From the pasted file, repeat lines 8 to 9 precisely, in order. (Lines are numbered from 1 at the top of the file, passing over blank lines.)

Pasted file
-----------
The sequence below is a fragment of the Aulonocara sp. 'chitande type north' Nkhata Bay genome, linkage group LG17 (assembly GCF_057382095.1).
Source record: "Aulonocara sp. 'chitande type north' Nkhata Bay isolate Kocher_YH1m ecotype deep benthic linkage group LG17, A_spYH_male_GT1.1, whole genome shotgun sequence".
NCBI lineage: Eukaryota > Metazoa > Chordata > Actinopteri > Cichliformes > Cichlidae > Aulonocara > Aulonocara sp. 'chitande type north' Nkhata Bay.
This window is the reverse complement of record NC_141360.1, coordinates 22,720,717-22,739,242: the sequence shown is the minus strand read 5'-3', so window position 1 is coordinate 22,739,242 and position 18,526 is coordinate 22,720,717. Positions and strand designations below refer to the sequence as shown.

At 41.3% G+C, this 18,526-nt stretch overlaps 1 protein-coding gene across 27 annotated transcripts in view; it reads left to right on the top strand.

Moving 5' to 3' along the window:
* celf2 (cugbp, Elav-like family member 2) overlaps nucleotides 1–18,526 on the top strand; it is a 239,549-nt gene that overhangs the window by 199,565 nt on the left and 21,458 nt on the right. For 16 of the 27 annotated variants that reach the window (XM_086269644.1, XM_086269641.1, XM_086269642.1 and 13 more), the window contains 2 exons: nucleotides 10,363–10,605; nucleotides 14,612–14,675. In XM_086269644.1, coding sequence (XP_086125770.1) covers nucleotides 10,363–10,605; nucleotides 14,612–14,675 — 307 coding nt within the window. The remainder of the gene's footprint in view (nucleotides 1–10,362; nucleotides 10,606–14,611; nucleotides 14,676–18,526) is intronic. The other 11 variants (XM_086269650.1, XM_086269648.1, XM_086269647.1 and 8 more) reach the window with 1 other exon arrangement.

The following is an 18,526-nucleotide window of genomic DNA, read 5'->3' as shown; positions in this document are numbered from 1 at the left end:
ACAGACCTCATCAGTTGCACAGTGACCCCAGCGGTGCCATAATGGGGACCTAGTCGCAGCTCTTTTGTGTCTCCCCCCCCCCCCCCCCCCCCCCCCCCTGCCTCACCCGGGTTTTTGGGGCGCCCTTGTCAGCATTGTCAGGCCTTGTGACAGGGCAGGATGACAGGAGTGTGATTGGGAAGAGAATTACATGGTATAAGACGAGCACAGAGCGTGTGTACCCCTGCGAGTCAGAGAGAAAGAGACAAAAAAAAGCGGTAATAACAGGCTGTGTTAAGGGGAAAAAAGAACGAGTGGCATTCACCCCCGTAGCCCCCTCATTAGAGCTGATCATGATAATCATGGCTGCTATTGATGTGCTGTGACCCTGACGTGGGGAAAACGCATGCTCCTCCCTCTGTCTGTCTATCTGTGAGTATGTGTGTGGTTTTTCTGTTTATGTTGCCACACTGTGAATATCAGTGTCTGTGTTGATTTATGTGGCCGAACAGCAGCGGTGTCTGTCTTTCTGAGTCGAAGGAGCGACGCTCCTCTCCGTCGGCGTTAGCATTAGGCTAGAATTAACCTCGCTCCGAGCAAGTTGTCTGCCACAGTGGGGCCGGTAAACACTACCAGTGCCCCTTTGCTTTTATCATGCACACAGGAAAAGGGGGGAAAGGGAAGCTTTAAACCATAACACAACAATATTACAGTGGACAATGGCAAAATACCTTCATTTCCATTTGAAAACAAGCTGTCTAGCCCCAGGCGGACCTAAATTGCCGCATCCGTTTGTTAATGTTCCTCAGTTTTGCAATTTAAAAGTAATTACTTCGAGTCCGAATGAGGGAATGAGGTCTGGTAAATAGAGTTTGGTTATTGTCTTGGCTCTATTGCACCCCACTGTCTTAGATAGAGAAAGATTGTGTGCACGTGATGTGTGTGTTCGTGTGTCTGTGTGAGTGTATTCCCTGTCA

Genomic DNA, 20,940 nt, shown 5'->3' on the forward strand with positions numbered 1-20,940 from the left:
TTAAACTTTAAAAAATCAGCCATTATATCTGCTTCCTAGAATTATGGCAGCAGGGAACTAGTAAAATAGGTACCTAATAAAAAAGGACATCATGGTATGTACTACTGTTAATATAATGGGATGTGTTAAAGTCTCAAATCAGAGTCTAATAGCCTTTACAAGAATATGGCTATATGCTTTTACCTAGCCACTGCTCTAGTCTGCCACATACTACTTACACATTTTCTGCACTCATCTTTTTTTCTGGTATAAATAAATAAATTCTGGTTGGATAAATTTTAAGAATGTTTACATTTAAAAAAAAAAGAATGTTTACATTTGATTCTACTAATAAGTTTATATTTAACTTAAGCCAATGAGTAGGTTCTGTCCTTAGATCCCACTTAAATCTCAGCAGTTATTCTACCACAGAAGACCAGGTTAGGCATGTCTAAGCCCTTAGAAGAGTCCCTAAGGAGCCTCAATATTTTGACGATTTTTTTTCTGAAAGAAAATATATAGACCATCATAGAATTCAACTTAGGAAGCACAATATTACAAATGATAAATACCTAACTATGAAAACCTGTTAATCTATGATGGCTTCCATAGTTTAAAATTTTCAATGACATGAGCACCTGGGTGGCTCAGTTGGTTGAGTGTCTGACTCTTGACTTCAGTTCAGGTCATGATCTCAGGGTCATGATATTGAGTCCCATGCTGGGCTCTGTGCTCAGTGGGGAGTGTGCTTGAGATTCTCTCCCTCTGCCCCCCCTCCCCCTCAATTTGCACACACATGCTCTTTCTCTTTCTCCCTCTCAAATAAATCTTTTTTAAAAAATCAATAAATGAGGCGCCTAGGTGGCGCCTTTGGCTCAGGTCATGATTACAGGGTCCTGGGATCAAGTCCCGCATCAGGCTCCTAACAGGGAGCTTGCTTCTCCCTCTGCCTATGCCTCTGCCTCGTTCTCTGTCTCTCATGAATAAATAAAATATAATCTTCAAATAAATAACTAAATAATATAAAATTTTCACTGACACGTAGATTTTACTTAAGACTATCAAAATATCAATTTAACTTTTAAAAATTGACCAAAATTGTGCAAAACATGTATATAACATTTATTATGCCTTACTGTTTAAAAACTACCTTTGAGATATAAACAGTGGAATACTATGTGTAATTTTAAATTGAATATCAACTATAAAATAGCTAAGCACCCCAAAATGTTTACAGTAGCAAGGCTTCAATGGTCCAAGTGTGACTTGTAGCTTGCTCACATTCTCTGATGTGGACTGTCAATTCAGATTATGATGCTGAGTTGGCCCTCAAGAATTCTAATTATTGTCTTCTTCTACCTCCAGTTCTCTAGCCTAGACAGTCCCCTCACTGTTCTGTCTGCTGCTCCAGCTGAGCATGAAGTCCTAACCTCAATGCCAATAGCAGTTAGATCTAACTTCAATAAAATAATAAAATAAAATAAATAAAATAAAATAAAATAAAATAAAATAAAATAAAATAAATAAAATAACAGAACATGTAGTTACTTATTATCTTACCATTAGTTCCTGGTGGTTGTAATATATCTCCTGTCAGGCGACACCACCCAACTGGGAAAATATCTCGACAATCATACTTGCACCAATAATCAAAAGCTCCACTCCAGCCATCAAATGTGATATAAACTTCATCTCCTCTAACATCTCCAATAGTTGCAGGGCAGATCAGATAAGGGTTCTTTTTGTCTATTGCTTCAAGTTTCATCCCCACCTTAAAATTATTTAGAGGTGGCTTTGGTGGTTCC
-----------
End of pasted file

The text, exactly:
The following is an 18,526-nucleotide window of genomic DNA, read 5'->3' as shown; positions in this document are numbered from 1 at the left end:
ACAGACCTCATCAGTTGCACAGTGACCCCAGCGGTGCCATAATGGGGACCTAGTCGCAGCTCTTTTGTGTCTCCCCCCCCCCCCCCCCCCCCCCCCCCTGCCTCACCCGGGTTTTTGGGGCGCCCTTGTCAGCATTGTCAGGCCTTGTGACAGGGCAGGATGACAGGAGTGTGATTGGGAAGAGAATTACATGGTATAAGACGAGCACAGAGCGTGTGTACCCCTGCGAGTCAGAGAGAAAGAGACAAAAAAAAGCGGTAATAACAGGCTGTGTTAAGGGGAAAAAAGAACGAGTGGCATTCACCCCCGTAGCCCCCTCATTAGAGCTGATCATGATAATCATGGCTGCTATTGATGTGCTGTGACCCTGACGTGGGGAAAACGCATGCTCCTCCCTCTGTCTGTCTATCTGTGAGTATGTGTGTGGTTTTTCTGTTTATGTTGCCACACTGTGAATATCAGTGTCTGTGTTGATTTATGTGGCCGAACAGCAGCGGTGTCTGTCTTTCTGAGTCGAAGGAGCGACGCTCCTCTCCGTCGGCGTTAGCATTAGGCTAGAATTAACCTCGCTCCGAGCAAGTTGTCTGCCACAGTGGGGCCGGTAAACACTACCAGTGCCCCTTTGCTTTTATCATGCACACAGGAAAAGGGGGGAAAGGGAAGCTTTAAACCATAACACAACAATATTACAGTGGACAATGGCAAAATACCTTCATTTCCATTTGAAAACAAGCTGTCTAGCCCCAGGCGGACCTAAATTGCCGCATCCGTTTGTTAATGTTCCTCAGTTTTGCAATTTAAAAGTAATTACTTCGAGTCCGAATGAGGGAATGAGGTCTGGTAAATAGAGTTTGGTTATTGTCTTGGCTCTATTGCACCCCACTGTCTTAGATAGAGAAAGATTGTGTGCACGTGATGTGTGTGTTCGTGTGTCTGTGTGAGTGTATTCCCTGTCA